Sixty-five Buckingham Palace paintings to be displayed in the Queen’s Royal Gallery for 1 year
Art critics and aficionados are looking forward to a rare, up-close look at work from Titian, Rembrandt and Canaletto.
Starting December 4, the public can admire and interpret 65 paintings from the Royal Collection at Buckingham Palace. For the first time, this exhibition from Dutch, Flemish and Italian artists will be on display in the Queen’s Royal Gallery. The exhibit will be on display until January 2022.
The move is a result of a 10-year renovation project at Buckingham Palace. The project involves updating the boilers, electrical wiring and pipes. The art collection, usually on display in the Picture Gallery, is generally open by invitation only or during the summer opening tour of Buckingham Palace in London.
But it’s now open to anyone who’d like to take a peek. The public has a little over a year to experience these rare pieces in person.
Even though these paintings have been an integral part of Buckingham Palace for centuries, this exhibition is significant. The collection is one of the last fully intact European art collections. Curating the paintings in the Queen’s Gallery gives these historical works of art the spotlight that they deserve. The careful lighting and curation is designed to highlight the artist’s use of color, light and texture. Visitors can take the time they need to fully appreciate the intentions that render these artists some of the most significant of all time.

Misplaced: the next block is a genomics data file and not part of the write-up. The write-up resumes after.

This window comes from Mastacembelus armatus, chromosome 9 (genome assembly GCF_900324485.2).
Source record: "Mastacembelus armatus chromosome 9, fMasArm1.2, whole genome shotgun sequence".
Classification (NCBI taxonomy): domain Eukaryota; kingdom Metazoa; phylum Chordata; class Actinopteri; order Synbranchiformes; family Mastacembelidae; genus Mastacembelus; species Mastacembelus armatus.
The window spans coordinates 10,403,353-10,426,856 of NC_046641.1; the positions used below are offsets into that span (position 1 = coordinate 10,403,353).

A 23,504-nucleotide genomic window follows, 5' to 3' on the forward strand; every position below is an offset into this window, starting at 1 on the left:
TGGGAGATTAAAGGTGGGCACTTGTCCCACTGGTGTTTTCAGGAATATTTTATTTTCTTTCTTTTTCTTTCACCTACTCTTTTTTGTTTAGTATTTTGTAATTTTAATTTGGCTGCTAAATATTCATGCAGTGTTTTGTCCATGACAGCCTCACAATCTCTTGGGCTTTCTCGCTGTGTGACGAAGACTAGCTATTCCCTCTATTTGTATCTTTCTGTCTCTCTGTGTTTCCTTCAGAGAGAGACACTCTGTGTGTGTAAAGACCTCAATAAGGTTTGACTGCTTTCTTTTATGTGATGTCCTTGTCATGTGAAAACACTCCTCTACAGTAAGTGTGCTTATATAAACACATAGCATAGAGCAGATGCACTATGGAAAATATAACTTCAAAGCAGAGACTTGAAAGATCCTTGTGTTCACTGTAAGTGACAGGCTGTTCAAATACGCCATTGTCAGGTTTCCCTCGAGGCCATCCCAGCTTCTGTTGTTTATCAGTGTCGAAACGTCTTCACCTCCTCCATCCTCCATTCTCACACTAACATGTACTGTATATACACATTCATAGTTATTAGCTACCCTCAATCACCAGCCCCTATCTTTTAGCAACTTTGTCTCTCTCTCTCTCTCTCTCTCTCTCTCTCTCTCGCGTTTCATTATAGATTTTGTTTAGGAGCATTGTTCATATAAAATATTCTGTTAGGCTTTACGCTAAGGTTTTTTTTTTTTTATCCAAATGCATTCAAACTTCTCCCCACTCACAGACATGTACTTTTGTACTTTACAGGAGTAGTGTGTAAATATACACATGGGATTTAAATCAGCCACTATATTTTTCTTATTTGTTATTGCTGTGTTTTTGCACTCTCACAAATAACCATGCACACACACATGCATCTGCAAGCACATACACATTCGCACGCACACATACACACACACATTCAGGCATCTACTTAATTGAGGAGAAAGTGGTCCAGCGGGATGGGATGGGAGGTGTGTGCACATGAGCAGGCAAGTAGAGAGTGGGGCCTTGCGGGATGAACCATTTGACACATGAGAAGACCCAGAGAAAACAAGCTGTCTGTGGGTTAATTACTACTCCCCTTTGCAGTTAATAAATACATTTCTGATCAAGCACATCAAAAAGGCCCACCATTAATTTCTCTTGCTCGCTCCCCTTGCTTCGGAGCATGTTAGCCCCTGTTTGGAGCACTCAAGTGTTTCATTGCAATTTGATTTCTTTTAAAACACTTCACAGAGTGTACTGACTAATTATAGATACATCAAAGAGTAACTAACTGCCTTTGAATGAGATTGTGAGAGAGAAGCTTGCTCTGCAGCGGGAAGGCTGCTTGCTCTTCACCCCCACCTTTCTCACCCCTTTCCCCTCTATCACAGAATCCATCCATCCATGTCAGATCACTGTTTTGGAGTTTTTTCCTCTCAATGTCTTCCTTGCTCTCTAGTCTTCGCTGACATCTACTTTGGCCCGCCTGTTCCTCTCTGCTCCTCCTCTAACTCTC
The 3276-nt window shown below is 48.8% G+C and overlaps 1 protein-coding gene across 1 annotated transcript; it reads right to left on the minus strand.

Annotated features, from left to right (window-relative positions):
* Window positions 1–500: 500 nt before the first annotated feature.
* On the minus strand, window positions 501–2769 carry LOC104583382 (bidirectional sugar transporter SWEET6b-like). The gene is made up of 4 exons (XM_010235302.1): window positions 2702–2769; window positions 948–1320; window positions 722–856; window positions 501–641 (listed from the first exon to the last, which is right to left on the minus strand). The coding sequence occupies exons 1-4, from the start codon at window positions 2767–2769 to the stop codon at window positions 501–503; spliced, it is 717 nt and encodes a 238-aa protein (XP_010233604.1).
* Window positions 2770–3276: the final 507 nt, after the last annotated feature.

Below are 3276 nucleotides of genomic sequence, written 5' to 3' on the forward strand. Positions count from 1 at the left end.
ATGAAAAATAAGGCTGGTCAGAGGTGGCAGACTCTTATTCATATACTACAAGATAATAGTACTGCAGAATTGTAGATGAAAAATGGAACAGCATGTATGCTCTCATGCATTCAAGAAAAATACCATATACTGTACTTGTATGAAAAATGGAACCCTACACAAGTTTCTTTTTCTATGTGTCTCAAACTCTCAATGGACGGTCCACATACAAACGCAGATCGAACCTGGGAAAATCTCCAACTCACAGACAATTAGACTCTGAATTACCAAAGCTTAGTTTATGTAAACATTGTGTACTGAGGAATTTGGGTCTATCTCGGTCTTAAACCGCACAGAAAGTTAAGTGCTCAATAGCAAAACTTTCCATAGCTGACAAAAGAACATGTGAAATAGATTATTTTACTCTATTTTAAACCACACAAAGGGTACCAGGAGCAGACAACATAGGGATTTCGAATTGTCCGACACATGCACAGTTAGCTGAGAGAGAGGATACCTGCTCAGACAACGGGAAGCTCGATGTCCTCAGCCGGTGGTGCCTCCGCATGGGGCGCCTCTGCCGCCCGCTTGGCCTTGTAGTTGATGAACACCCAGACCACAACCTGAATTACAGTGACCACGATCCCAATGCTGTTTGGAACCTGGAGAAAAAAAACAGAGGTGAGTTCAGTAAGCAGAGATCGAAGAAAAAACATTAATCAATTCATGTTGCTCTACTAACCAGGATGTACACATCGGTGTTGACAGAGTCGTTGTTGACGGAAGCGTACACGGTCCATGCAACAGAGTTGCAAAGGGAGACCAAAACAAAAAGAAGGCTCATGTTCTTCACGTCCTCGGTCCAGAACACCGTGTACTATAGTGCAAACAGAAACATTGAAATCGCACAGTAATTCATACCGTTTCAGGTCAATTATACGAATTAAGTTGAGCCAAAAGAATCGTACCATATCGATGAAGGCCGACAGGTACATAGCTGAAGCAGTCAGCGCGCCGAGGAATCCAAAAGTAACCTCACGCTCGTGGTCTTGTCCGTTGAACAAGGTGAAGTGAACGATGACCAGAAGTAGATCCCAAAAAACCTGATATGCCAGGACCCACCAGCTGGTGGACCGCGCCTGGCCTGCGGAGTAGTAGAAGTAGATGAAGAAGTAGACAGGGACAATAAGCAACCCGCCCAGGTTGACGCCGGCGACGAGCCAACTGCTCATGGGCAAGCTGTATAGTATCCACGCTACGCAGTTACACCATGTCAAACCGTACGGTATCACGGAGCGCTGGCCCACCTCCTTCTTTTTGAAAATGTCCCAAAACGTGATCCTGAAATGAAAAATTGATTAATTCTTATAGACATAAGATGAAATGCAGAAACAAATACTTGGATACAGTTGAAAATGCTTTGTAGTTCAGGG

So instead of seeing these masterpieces as part of the tour of Buckingham Palace, they are the headliners — the main event.
Prince Charles says of the collection, “The joy of art, learning new things, exploring magnificent buildings are all at the heart of what the Royal Collection Trust is about.”
What to expect in the Buckingham Palace collection
Here are a few highlights of what you can expect to see in the Queen’s Royal Gallery.
Rembrandt’s The Shipbuilder and his Wife (1560/2-1637)
This Rembrandt painting depicts Dutch shipbuilders and husband and wife Jan Rijcksen and Griet Jans. It is a rare depiction of a man and his wife in the same painting. There appears to be some urgency, from the expression on the wife’s face, and her hand on the door knob as she bursts through the door to possibly relay a message. This piece was from Rembrant’s most successful time as portrait painter.
Canaletto’s The Bacino di San Marco on Ascension Day (1733-1734)
This piece is part of a pair. It depicts a view of the Grand Canal and the return of the Bucintoro, a vessel used annually for the Wedding of the Sea, held on Ascension Day. This celebration commemorated a war fleet that sailed in the year 1000, to show Venetian power along the Istrian coast. Experts believe this depiction of the Bucintoro was the last after the vessel was destroyed by Napoleon’s Army in 1797.
Titian’s Portrait of Jacopo Sannazaro (1514–1518)
Known for his portraits, Titian painted his friends, writers, and noblemen early in his career. The style of the man’s hair and clothes, plus the hint of a mustache, indicates this portrait is of a man older than 24, from 1511 to 1520. His thoughtful stare, and his forefinger tucked in a book suggests he was poet and humanist Jacopo Sannazaro.
If you can’t make it to London in person, explore the collection virtually at rct.uk.
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Leah Fallon lives in Northern Virginia with her husband and their two strong girls. She was an educator for 10 years before having children, and later found a passion for writing and editing. Biking and running on the rural roads near her home fills her time and clears her mind.